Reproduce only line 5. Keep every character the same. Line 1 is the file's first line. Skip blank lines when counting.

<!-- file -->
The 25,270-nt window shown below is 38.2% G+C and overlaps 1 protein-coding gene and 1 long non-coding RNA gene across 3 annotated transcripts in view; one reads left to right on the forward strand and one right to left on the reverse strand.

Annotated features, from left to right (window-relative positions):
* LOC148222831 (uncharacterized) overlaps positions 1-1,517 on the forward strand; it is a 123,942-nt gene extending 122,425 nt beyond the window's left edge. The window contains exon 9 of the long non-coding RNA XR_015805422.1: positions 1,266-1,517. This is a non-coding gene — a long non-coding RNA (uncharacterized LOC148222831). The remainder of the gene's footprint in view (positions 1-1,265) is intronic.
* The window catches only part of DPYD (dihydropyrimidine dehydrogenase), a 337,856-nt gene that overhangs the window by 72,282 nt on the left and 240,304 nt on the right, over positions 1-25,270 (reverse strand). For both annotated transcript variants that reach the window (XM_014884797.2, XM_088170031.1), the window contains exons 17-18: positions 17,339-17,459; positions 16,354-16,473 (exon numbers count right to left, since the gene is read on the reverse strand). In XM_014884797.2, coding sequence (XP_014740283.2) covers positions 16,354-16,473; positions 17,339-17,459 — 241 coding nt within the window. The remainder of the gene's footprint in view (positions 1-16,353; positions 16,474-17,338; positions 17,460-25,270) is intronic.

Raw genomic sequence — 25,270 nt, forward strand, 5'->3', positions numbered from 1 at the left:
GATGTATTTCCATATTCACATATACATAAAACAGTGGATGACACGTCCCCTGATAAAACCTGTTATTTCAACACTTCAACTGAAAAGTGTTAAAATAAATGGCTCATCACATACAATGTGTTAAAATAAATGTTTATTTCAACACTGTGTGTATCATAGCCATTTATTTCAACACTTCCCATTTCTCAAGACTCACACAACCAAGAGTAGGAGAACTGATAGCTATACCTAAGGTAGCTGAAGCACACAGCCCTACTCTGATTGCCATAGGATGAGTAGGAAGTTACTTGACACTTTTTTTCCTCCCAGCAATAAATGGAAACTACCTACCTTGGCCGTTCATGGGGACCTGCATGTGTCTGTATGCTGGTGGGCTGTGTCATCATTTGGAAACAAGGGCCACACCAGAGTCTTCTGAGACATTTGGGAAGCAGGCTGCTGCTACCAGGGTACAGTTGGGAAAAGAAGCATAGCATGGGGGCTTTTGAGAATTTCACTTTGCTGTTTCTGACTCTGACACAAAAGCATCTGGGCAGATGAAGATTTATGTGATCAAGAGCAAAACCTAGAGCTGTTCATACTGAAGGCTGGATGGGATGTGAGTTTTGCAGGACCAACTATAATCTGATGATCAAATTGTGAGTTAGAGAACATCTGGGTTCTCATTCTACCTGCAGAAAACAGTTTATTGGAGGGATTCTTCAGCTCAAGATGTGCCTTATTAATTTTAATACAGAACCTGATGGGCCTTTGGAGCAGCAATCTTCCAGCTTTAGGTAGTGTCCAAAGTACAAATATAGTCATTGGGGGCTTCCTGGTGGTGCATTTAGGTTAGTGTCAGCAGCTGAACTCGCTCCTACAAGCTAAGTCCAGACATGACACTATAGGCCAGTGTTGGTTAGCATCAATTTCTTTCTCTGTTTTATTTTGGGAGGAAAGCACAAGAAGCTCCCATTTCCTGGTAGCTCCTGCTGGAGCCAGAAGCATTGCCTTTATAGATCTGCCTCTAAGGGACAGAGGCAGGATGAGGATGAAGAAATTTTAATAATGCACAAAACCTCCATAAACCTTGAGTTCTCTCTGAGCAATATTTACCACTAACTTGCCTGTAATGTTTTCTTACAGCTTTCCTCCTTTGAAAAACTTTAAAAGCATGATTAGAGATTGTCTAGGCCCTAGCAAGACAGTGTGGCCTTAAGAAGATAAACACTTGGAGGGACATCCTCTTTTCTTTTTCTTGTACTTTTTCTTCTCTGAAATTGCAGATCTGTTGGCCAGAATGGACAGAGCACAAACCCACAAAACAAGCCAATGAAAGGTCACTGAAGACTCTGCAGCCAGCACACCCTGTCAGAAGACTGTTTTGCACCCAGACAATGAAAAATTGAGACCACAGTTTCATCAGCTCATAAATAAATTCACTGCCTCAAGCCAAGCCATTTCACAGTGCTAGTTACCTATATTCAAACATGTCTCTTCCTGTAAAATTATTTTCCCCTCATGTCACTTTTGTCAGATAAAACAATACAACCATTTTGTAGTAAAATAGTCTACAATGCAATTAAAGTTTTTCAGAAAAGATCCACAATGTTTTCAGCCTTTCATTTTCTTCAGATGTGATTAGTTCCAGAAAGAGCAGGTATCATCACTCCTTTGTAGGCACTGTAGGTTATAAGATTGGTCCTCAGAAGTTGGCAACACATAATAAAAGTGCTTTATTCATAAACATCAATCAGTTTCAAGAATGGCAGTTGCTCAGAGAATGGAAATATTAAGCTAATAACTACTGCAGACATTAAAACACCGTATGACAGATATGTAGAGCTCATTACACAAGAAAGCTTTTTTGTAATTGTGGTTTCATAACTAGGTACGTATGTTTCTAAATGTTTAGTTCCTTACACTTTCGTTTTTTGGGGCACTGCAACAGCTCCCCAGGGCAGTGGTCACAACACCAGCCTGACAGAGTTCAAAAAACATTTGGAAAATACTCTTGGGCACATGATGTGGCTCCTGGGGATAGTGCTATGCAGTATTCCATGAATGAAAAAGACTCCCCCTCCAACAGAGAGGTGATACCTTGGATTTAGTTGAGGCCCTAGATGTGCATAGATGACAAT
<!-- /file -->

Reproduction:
Raw genomic sequence — 25,270 nt, forward strand, 5'->3', positions numbered from 1 at the left: